What does Tess of the d'Urbervilles by Thomas Hardy say about love and sex?

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thanatassa eNotes educator| Certified Educator

Tess of the d'Urbervilles by Thomas Hardy focuses on how love and sex affect the life of a young woman, Tess, from a peasant family in the fictitious English county of Wessex. 

The basic plot of the story involves Tess, a beautiful young peasant woman attracting the attention of Alec Stoke-D’Urberville, scion of a wealthy local family. Tess romantically imagines that he might marry her, but he has other things in mind as a wealthy young man of his lineage generally does not marry peasant girls. Alec rapes Tess and she becomes pregnant with his child. The child is born but dies in infancy.

Tess leaves town and gets a job at Talbothays Dairy where she meets Angel Clare. They fall in love and marry. On their wedding night Angel confesses to Tess that he is not a virgin, but has had a previous relationship. Tess reciprocates by telling Angel of her rape and pregnancy. Despite the fact that Angel voluntarily committed what was then considered the sin of fornication and that Tess was raped, Angel is horrified to discover that his wife is not a virgin, and leaves for Brazil, showing us that despite his claims to be an enlightened thinker, Angel applies a double standard to men and women in terms of sexual behavior.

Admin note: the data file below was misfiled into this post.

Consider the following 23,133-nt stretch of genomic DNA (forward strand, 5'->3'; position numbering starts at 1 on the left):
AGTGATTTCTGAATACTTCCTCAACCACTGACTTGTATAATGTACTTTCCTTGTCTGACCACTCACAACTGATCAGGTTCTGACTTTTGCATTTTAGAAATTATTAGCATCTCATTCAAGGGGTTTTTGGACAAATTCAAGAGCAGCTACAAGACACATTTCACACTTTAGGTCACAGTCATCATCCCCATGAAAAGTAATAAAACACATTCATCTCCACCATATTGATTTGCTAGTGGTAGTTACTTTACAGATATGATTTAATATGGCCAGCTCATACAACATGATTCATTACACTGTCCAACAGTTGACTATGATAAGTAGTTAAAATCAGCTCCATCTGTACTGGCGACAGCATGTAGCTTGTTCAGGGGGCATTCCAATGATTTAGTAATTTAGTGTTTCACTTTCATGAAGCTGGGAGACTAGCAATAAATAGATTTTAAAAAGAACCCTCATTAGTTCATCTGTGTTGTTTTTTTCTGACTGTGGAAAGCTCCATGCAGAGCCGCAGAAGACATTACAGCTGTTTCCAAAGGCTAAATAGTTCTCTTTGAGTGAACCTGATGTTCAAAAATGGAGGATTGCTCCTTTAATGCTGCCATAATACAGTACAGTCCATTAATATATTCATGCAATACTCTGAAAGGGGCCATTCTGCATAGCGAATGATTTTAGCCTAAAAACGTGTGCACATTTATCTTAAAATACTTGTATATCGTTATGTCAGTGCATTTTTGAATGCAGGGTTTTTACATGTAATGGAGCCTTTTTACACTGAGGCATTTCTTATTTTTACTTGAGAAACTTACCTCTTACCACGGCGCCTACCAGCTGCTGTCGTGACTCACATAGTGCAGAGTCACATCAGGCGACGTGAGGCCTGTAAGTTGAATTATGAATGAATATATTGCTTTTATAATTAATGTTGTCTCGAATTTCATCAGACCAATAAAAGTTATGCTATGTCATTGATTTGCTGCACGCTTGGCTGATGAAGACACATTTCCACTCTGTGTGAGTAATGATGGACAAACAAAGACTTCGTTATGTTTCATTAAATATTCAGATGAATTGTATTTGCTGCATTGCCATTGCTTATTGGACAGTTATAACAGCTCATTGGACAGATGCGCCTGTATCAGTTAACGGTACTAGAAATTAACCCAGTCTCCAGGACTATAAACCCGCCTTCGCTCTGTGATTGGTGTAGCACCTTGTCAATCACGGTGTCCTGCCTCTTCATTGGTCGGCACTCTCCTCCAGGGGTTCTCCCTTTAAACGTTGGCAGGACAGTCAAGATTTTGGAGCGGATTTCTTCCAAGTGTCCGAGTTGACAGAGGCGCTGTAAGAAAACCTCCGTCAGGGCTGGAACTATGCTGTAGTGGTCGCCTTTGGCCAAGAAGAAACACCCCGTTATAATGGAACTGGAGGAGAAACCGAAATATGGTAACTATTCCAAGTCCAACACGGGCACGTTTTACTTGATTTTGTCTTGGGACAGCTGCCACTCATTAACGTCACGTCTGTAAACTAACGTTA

Tess is left in poverty, and Alec reappears, eventually seducing her by offering her the money she so needs. Angel returns and recoils from Tess in despair. Tess murders Alec, and has a short and brief reunion with Alec before being caught and hanged.

Sex and love both, in the novels of Hardy, have a devastating effect on the lives of the poor. In the plots of most Hardy novels, a consistent narrative arc involves peasants whose attempts to improve their lives are derailed by love and sexual desire, which descend upon them as an irresistible force. In Hardy, love across class boundaries always has dire effects on the members of the lower classes. Women tend to pay the greatest penalties for loving unwisely.

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Tess of the d'Urbervilles

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